Pituitary Tumors: Viewpoint— Medical Therapy

  • Rachel L. Hopkins


Tumors can arise from any of the cell types that make up the pituitary gland. The role of medical therapy in pituitary adenomas varies depending on the tumor subtype. In the case of prolactinomas, medical therapy is the primary treatment. For all other tumors of pituitary origin, surgery is the primary therapy with medical therapy playing an adjunctive role sometimes in conjunction with radiation therapy. This brief chapter gives an overview of the use of medical therapy in treating pituitary tumors. Ultimately, a multidisciplinary approach is beneficial in the management of most pituitary tumors.


Pituitary Adenoma Dopamine Agonist Carpal Tunnel Syndrome Pituitary Tumor Pituitary Apoplexy 
These keywords were added by machine and not by the authors. This process is experimental and the keywords may be updated as the learning algorithm improves.


  1. 1.
    Kars M, Souberein PC, Herings RM, Romijn JA, Vandenbroucke JP, DeBoer A, Dekkers OM. Estimated age- and sex-specific incidence and prevalence of dopamine agonist-treated hyperprolactinemia. J Clin Endocrinol Metab. 2009;94(8):2729–34.CrossRefPubMedGoogle Scholar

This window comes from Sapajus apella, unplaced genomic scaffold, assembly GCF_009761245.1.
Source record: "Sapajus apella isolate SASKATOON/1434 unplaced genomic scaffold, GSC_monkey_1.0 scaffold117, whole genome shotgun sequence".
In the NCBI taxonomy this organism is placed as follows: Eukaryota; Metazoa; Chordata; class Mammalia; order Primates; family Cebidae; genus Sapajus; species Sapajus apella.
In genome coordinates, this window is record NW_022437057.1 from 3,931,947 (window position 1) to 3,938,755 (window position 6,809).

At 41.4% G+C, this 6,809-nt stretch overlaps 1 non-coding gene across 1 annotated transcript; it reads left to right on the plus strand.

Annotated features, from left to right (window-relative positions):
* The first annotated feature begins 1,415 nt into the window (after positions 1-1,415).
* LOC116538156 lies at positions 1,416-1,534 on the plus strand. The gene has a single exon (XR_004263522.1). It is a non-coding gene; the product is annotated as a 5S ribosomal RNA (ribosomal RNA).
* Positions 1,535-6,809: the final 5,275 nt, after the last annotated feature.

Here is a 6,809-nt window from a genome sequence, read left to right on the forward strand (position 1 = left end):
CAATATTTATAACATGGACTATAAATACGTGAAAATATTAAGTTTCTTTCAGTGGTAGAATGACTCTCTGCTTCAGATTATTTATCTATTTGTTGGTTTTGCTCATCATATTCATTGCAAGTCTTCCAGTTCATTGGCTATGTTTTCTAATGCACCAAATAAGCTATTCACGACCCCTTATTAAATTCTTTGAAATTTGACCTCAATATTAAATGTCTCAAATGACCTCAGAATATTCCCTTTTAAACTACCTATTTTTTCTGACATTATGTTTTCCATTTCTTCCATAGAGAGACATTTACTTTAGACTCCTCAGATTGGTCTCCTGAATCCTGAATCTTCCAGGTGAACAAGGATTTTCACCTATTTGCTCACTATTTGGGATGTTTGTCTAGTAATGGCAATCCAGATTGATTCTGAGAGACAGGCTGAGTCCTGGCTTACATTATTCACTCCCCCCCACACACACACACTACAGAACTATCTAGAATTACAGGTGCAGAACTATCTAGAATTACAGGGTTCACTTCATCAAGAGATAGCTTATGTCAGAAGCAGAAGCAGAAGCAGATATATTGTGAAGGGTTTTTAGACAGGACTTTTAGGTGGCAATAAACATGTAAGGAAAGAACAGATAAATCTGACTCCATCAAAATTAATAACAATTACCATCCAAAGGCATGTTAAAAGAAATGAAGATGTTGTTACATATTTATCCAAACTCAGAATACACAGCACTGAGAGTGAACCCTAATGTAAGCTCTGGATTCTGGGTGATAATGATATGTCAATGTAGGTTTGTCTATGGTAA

2. 2.
    Schlechte J, Walkner L, Kathol M. A longitudinal analysis of premenopausal bone loss in healthy women and women with hyperprolactinemia. J Clin Endocrinol Metab. 1992;75(3):698–703.PubMedGoogle Scholar
  3. 3.
    Melmed S, Casanueva FF, Hoffman AR, Kleinberg DL, Montori VM, Schlechter JA, Wass JA. Diagnosis and treatment of hyperprolactinemia: an Endocrine Society clinical practice guideline. J Clin Endocrinol Metab. 2011;96(2):273–88.CrossRefPubMedGoogle Scholar
  4. 4.
    Nieman L, Biller BMK, Findling JW, Newell-Price J, Savage MO, Stewart PM, Montori VM. The diagnosis of Cushing’s syndrome: an Endocrine Society clinical practice guideline. J Clin Endocrinol Metab. 2008;93(5):1526–40.PubMedCentralCrossRefPubMedGoogle Scholar
  5. 5.
    Kelly DF. Transsphenoidal surgery for Cushing’s disease: a review of success rates, remission predictors, management of failed surgery, and Nelson’s syndrome. J Neurosurg Focus. 2007;23(3): 1–6.CrossRefGoogle Scholar
  6. 6.
    Petrossians P, Thonnard A, Beckers A. Medical treatment in Cushing’s syndrome: dopamine agonists and cabergoline. Neuroendocrinology. 2010;92 Suppl 1:116–9.CrossRefPubMedGoogle Scholar